This is from the the NCIEC website. Video interpreting requires highly skilled and experienced interpreters to provide access between Deaf, hard of hearing, and hearing individuals. The highly demanding and complex work of the video interpreter requires experience and skill. In the 2007 NCIEC Interpreting Practitioner Needs Assessment (Cokely & Winston, 2007), interpreters identified working in video relay service settings as one of the priority education and training areas for the future.
Video Relay Service (VRS) interpreting, beginning in the mid-1990’s, is now considered commonplace in the United States. More recent, yet fast growing is Video Remote Interpreting (VRI). VRS and VRI allows people who are Deaf and use sign language to make telephone calls or to or interact with hearing people by working with video interpreters. Both VRS interpreters and VRI interpreters rely on video equipment and the internet to accomplish their work, with distinct differences. VRS interpreters facilitate telephone communication between people in separate locations, while VRI interpreters facilitate all types of communication between people in the same location, or different locations. You can look at these documents for more information. The Federal Communications Commission Document and the Federal Communications Commission Disability Rights website.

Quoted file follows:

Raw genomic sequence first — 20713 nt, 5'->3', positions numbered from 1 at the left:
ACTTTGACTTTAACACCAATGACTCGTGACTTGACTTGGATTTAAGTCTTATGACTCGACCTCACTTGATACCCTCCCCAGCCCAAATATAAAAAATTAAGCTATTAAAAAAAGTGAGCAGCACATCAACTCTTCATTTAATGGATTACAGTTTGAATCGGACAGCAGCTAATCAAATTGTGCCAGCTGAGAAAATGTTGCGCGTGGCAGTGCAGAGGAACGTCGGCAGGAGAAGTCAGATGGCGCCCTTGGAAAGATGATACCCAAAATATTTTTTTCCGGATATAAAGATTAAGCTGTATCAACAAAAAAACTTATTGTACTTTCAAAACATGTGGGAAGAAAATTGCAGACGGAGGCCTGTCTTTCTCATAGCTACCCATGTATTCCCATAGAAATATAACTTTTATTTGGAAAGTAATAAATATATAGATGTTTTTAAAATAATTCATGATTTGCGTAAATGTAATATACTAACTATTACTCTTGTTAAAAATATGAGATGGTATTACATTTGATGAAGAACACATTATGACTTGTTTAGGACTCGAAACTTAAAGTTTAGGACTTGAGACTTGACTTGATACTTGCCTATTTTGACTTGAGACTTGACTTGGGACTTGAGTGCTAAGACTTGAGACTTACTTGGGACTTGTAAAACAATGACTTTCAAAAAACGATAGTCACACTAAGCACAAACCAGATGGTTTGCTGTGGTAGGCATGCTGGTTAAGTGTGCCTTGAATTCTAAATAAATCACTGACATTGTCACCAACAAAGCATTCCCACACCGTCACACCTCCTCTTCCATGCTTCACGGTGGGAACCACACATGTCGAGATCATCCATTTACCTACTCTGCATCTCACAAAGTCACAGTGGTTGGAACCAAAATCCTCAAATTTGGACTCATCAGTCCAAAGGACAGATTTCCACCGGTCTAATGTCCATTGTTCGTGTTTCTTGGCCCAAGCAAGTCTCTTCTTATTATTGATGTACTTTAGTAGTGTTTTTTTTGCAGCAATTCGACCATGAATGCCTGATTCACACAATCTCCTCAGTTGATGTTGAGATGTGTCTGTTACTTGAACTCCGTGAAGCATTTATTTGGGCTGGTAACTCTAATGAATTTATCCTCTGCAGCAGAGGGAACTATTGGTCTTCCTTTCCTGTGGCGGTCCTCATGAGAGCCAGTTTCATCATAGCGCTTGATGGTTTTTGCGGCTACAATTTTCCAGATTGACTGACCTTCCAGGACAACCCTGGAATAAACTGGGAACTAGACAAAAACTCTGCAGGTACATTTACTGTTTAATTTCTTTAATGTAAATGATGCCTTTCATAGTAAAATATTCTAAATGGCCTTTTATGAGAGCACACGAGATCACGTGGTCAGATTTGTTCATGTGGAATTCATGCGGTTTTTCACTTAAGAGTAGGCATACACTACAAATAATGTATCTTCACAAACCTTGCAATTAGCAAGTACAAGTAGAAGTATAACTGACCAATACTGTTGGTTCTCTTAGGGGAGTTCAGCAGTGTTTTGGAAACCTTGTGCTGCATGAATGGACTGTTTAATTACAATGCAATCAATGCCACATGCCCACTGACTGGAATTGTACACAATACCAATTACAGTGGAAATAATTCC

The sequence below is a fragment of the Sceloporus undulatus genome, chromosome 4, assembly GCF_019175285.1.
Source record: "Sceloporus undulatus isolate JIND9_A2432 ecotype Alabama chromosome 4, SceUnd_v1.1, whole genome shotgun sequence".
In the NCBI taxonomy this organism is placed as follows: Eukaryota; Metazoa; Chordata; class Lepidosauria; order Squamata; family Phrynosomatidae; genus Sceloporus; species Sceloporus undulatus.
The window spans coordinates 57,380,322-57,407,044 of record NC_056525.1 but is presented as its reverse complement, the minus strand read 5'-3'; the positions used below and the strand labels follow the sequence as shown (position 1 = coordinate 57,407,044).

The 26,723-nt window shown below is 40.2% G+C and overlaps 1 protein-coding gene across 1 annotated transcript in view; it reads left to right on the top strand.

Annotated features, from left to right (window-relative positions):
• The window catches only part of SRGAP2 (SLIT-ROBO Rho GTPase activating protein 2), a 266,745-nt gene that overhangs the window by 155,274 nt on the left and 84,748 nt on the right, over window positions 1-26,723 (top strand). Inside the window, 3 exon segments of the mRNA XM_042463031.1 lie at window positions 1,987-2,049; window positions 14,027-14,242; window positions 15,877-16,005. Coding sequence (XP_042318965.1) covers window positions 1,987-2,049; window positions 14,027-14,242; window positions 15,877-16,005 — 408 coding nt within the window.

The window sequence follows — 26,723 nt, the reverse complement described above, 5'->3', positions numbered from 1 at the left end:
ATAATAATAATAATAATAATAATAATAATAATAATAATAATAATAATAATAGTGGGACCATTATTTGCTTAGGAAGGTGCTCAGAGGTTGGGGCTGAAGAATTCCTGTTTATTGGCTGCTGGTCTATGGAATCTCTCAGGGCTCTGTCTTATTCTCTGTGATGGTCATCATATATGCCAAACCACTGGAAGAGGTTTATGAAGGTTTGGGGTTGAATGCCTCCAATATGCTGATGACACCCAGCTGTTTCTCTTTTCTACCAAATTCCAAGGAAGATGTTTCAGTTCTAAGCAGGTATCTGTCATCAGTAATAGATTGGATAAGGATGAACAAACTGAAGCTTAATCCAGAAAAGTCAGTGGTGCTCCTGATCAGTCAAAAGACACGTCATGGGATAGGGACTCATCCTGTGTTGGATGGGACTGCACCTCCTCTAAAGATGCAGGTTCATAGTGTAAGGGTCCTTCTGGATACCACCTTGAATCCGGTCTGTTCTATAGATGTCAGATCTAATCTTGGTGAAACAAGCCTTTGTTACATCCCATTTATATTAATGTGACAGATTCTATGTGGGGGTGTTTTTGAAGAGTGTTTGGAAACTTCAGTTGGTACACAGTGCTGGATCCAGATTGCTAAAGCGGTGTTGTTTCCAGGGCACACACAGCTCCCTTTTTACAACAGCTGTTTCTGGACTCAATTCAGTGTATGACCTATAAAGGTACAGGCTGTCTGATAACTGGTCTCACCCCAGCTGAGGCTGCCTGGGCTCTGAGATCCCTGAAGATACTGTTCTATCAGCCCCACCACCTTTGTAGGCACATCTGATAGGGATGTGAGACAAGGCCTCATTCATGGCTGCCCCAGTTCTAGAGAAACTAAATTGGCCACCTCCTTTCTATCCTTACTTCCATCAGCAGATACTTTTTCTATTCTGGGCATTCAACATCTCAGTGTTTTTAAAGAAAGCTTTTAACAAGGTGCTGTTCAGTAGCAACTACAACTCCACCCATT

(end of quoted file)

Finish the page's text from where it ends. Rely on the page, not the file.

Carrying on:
The Center at Gallaudet University (GURIEC) has resources and symposium material available in GURIEC’s Presentation Archives. In 2014, a Video Interpreting track was included in Gallaudet’s first International Symposium on Interpreting and Translation Research. Also, GURIEC developed a Video Interpreting Repository, which catalogued resources, research, and news about video interpreting.
Check out the VRS Bibliography. We have many of these materials. Use the RIT Libraries Catalog to find books and conferences, the A-Z Journal Finder to find journals, and the Dissertations database to find theses and dissertations. Check out the RID resources on video relay interpreters.
Video Relay Service Interpreting: Findings from Two Studies (Video)
Erica Alley & Annie Marks. Following innovations in video technology, signed language interpreters began working in a new communication environment known as video relay services (VRS), which relies on equipment (e.g. cameras, monitors, computers) to provide telecommunication access to the Deaf community in the United States. (Video)
Video Relay Interpreting Services in Victoria: An Insight into the Human Experience Surrounding Video Relay Interpreting Services and an Outline of the Current Awareness and Expectations of Victorian Stakeholders (Thesis)
Check out the 2012 GURIEC National Video Interpreting Symposium which lists some presentations about VRI. These links show the YouTube presentations but many of these also have PowerPoint presentations in a separate link.
Scroll down to 2012 National Video Interpreting Symposium to find these presentations I listed below.